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Fenn's perfect trap
05-11-2019, 10:42 AM, (This post was last modified: 05-11-2019, 10:46 AM by Top Secret.)
#1
Fenn's perfect trap
Many have marvelled over Fenn's ability to appeal to the red neck and the smartest of the smart and yet the poem remains unsolved. Assuming there is a treasure to be found, how is it that he was able to create such a masterpiece that attracts such a wide variety of people and still remains unsolved?

Fenn is a marketer and as such knows how to motivate people to buy from him. The treasure hunt is no different, we are buying this story and he found a way to motivate the entire spectrum of intelligence. Normally something this hard would only be accepted by the James Holtzowers of the world, but what about those red necks, what motivates them?

Well Fenn certainly tries to claim he is just a simple guy and does relate extremely well to the simplest of simple people, but it is his poem that does the work for him. Those who just look at he poem and only the poem will see simple words that appear simple to solve and that is where Fenn's magic goes to work.

There are 166 words of which at least 118 of those words have at least two possible definitions possible and many of those words have over 10 different ways to interpret them let alone the possibility there are homophones (listen good) as a possibility.

When you run the permutations and combinations of word definition possibilities you have odds that are much more remote than Power Ball. Yet a simple person just sees simple words with simple definitions and can easily create a solve which will allow them to participate and meet Fenn's ultimate goal - get people into the mountains and give them hope.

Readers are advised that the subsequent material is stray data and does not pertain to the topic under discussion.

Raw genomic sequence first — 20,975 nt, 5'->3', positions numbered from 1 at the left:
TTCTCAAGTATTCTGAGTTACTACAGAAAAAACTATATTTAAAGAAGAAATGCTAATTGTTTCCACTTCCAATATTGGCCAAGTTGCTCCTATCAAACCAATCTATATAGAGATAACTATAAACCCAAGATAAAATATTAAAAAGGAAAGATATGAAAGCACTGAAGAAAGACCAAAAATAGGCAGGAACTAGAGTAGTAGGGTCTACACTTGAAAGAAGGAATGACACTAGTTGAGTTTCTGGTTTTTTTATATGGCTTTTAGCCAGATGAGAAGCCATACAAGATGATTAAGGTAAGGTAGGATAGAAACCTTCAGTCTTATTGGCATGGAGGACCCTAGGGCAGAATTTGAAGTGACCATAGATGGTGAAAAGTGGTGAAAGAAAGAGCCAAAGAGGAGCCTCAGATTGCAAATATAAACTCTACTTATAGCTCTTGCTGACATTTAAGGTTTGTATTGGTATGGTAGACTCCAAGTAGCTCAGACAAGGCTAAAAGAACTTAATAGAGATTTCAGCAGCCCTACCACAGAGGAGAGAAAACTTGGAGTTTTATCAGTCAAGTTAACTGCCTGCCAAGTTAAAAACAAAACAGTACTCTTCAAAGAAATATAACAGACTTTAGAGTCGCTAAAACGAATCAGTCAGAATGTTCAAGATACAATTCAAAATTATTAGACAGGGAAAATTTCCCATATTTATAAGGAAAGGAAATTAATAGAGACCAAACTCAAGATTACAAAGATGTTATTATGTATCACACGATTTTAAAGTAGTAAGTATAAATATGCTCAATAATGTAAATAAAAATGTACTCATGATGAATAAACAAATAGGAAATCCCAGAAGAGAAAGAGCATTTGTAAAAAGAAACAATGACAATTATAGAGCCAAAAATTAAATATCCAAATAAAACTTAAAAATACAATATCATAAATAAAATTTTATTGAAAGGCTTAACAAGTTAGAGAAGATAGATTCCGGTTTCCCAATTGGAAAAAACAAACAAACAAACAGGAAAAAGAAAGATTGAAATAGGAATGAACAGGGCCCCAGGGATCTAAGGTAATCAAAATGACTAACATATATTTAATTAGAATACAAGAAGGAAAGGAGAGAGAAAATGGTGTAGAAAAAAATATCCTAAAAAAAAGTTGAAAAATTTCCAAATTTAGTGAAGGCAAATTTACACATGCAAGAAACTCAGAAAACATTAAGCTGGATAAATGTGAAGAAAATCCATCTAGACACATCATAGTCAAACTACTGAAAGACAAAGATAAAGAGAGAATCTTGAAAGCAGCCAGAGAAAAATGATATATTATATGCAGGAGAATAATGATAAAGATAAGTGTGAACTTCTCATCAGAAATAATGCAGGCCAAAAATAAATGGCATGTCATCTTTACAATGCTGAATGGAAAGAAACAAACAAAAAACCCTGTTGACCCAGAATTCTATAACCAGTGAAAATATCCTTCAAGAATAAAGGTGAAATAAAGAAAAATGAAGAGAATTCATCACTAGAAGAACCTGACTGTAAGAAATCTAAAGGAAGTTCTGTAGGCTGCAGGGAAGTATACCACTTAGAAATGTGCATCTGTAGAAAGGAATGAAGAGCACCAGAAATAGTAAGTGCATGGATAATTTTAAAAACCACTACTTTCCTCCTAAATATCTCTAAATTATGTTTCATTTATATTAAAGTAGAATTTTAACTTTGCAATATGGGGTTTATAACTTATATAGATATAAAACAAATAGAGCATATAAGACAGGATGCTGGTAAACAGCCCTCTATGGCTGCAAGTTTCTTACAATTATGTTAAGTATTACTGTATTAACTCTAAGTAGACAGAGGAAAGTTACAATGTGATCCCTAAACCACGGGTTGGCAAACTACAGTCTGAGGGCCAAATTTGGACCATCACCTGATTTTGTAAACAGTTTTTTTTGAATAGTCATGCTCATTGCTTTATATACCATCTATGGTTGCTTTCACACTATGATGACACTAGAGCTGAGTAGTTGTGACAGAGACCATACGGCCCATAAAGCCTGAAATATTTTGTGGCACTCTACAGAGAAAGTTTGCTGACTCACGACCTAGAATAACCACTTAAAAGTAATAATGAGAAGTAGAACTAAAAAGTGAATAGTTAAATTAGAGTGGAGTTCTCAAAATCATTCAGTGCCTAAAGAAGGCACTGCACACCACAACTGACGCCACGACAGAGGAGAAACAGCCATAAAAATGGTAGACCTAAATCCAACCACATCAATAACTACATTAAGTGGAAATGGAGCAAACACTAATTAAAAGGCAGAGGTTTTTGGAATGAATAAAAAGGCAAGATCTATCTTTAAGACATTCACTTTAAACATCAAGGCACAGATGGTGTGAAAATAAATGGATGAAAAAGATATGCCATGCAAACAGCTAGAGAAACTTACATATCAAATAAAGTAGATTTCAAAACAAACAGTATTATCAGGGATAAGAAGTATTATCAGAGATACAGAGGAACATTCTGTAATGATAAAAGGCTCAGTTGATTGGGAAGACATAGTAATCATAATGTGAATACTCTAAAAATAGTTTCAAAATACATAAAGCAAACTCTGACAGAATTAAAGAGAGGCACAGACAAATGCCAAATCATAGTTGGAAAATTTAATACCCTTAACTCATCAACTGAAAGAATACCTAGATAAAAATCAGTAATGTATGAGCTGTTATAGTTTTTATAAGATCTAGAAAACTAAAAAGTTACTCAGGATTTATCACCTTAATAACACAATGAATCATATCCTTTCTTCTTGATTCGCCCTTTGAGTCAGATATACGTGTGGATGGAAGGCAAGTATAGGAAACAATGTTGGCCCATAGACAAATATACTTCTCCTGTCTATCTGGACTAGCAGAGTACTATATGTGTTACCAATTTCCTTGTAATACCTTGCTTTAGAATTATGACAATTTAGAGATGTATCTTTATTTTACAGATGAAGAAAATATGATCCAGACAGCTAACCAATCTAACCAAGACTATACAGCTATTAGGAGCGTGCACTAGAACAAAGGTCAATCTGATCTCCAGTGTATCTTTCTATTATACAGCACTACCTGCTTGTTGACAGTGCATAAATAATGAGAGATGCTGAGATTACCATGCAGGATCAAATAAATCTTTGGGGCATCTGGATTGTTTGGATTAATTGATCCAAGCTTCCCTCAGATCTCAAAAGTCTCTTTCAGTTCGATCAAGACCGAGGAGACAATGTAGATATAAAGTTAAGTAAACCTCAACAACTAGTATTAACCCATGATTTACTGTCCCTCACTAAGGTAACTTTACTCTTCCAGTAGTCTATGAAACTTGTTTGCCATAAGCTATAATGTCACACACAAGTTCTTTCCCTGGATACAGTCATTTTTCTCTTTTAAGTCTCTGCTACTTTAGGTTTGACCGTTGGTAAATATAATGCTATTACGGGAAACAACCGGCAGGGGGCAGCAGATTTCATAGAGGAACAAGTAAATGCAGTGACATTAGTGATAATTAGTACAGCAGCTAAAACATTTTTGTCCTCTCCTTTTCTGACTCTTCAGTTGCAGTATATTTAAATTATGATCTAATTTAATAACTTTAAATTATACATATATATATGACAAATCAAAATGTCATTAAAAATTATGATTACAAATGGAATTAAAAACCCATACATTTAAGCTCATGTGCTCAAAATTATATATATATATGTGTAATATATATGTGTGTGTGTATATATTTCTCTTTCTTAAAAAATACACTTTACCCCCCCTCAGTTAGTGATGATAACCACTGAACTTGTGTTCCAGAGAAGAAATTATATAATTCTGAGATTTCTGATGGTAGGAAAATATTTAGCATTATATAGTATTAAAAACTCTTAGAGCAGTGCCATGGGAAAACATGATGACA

Some searchers who are slightly smarter than your average simple searcher will be able to spin off solves by the hundreds because they have a near infinite word definition base of which to find a possible solution.

Sure the Ken Jennings out there, realized the real odds of solving such a vague and cleverly crafted puzzle as next to impossible, and stayed far away. But those people are few and far between, Fenn knew he wasn't going to catch all the fish, but just enough to keep him full for the rest of his life.

Well done Fenn on building the ultimate trap!
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05-11-2019, 12:16 PM, (This post was last modified: 05-11-2019, 12:23 PM by Top Secret.)
#2
RE: Fenn's perfect trap
(05-11-2019, 11:28 AM)SimonSays Wrote: It's simple. You have the talkers, and the listeners. A talker, like yourself, will never solve the poem. You're too busy marveling at your own thoughts and ideas. Kind of reminds me of a pontificating youtuber.

Yes me is a talker just like you SimpleSimonSays We both don’t have a chance
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05-11-2019, 01:31 PM, (This post was last modified: 05-11-2019, 01:58 PM by Top Secret.)
#3
RE: Fenn's perfect trap
I noticed Fenn told dal to post a fenntube about the comparison to the Rubics cube. I think this example is close to what I have illustrated here. The Rubics cube has a 9 squares (like there are 9 clues) and each layer of the cube represents different possibilities for each clue. The Rubics cube has 43 252 003 274 489 856 000 combinations. Yup 43 quintillion possibilities. Yet it is solvable with the right technique, call it the key. Without the key, imagine yourself blind randomly twisting the cube hoping to solve it like random monkeys pounding on a typewriter hoping to produce the ultimate novel. It just ain’t going to happen.


Fenn was smart he set it up to make it look easy because like lotteries they prey on those who are bad at math.

The power ball is approx 292 million combinations that is 148 trillion times better than solving the tunics cube blind folded.